As a parent, I would like to think if my child rang me from a police cell that I could summon the fortitude to let my child suffer the consequence of his actions.

No parent wants to know their 19-year-old child could pummel a woman to unconsciousness. Far less, keep punching her long after she no longer posed a threat. It's sickening.

And yet, what do you do? Your child rings and they're in trouble. Do you hang them out to dry? Disown them? Of course you don't.

In March last year, a friend of Delegat's made a derogatory remark about Delegat's girlfriend.


That was the catalyst for a violent alcohol-fuelled rampage ending in a broken pub window, an assault on a campus security guard and Delegat punching a policewoman, continuing as she lay on the ground unconscious.

Delegat was charged with aggravated assault, assault, wilful damage and resisting arrest.

And that's when the real fight began. A high-powered lawyer was engaged. He fought for name suppression and a discharge without conviction.

For more than six months, Mark Ryan argued through the Auckland District Court, the High Court and ultimately the Court of Appeal that publication of Nikolas Delegat's name would cause undue hardship and prejudice a fair trial.

Thankfully the court was having none of that. It didn't help the poor little rich kid in the court of public opinion when a reason for asking for a discharge without conviction was revealed. A conviction would interfere with Delegat's yacht racing in the US.

Had he appeared in the dock and pleaded guilty like any other case, there would have been 24 hours of bad press, a lot of head shaking and judgment and mutterings about money not being able to buy class and that would have been it.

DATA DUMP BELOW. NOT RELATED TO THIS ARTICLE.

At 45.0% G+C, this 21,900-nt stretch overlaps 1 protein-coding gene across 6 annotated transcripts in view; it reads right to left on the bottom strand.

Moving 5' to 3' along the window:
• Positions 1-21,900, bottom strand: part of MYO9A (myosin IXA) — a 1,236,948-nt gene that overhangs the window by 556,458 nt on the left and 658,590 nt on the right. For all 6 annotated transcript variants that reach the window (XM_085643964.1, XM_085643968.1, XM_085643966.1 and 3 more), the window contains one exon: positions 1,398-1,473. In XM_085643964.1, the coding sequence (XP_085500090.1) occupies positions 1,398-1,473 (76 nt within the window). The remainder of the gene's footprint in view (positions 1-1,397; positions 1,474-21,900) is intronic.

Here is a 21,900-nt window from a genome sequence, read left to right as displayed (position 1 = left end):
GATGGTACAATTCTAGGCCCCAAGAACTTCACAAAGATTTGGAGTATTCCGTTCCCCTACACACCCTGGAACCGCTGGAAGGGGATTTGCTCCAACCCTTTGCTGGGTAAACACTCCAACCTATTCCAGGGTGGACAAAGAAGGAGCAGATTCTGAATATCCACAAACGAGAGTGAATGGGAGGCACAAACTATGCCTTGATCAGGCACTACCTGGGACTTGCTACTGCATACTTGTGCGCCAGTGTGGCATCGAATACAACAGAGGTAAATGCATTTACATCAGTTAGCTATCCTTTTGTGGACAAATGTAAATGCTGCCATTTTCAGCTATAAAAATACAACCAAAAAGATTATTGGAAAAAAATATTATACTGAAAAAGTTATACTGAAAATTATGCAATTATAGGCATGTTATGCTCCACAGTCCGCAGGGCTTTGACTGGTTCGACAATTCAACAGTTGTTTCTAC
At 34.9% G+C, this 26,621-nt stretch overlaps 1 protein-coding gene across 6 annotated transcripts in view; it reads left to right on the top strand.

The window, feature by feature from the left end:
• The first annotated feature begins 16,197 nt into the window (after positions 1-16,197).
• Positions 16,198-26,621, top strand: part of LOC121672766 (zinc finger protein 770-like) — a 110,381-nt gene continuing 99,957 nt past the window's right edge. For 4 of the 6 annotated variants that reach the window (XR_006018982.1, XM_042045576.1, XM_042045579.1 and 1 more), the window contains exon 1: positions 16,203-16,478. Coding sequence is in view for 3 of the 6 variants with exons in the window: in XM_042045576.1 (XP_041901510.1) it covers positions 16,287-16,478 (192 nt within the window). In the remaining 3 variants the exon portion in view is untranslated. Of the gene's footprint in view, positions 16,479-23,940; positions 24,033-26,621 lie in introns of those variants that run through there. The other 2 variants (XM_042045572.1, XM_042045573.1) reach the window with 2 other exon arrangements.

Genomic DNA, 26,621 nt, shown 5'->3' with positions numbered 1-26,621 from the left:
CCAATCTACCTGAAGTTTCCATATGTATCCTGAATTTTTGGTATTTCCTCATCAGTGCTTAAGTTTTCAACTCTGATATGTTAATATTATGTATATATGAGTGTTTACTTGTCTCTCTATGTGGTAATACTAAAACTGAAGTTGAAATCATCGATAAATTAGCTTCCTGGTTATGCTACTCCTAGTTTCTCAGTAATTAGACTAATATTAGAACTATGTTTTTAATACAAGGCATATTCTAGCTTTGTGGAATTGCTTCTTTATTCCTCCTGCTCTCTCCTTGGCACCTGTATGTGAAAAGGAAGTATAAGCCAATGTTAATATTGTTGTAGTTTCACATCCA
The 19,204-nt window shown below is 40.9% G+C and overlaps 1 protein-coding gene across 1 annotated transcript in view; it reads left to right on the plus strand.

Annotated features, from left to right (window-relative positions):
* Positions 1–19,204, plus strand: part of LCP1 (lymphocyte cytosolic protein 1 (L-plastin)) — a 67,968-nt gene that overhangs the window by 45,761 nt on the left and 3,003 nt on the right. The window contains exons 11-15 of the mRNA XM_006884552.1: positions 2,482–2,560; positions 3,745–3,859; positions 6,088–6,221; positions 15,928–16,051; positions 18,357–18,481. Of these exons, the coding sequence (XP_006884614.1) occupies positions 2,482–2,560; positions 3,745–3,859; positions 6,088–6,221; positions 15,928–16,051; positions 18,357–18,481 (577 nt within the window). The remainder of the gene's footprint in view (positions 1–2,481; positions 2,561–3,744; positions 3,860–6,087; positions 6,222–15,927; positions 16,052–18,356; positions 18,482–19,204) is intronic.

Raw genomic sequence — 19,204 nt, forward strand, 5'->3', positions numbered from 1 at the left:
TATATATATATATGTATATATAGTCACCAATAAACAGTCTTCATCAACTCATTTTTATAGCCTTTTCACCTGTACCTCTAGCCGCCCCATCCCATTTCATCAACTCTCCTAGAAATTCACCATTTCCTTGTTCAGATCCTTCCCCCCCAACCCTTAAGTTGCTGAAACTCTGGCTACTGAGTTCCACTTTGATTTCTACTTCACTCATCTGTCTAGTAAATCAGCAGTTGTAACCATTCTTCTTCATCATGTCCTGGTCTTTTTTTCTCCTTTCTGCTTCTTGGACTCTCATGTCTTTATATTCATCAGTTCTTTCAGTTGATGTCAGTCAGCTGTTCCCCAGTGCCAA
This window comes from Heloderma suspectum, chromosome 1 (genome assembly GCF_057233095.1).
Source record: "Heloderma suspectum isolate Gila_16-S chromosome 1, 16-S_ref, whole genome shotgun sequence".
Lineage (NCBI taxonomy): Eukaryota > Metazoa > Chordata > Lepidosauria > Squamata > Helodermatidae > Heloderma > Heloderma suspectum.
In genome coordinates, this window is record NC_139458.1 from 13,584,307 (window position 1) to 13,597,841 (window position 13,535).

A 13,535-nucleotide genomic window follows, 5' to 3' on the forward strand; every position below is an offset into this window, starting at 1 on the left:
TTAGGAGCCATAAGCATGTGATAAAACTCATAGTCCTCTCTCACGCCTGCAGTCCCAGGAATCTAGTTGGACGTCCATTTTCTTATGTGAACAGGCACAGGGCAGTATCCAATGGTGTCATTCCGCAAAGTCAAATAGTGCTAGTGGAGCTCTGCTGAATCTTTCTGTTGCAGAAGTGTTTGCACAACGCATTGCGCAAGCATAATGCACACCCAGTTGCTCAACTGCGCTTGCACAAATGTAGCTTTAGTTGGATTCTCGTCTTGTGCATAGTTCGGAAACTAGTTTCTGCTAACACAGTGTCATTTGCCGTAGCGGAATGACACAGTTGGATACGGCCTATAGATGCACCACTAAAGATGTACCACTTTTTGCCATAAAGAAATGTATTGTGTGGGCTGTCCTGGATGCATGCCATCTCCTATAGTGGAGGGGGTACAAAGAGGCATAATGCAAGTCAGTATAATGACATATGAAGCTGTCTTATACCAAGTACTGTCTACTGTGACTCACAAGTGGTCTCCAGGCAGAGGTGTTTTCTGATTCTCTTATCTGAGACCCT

Instead, by writhing and wriggling and contorting himself in every legal manner possible to avoid the consequences of his actions, Delegat has ensured he stayed in the headlines for the better part of a week and any google search of his name will bring up his crimes in perpetuity.

To be fair, the flames of white hot anger over what has been perceived as a lenient sentence were fanned by Police Association president Greg O'Connor, who claimed Delegat would have been chucked in the slammer were he a poor brown boy from South Dunedin.

Although it's true official figures show Pakeha are more likely to be let off with a warning than Maori or Polynesians, in Delegat's case the judge applied a sentence commensurate with other similar cases.

Delegat was given 300 hours community work, after pleading guilty to a lesser charge of assaulting a police officer with intent to obstruct her in the execution of her duty, as well as the two other outstanding charges.

Although the sentence seems risibly light to most of us, other people who assault police officers receive similar sentences.

A Whanganui woman was sentenced to 120 hours community work in 2014 for attacking a police officer arresting her son, and serial offender Daniel McNally received five months community detention for assaulting two police officers, one of them female.

According to Ryan, his client is very sorry and wants to work with police and local authorities to address, I quote, "the rather out-of-control drinking culture" at Otago University.

Oh please! Blame the bottle? I don't think so. And somewhat ironic given the family fortune is built on booze.

Many drink far too much on occasion. But few people become feral, ugly, violent thugs as the result of a few drinks.

Everybody deserves a second chance and you would hate to think that a future man was defined by his immature 19-year-old self.

But Nikolas Delegat has a great deal of work to do on himself before he gets back to yacht racing in Newport.

• Kerre McIvor is on NewstalkZB, weekdays, noon-4pm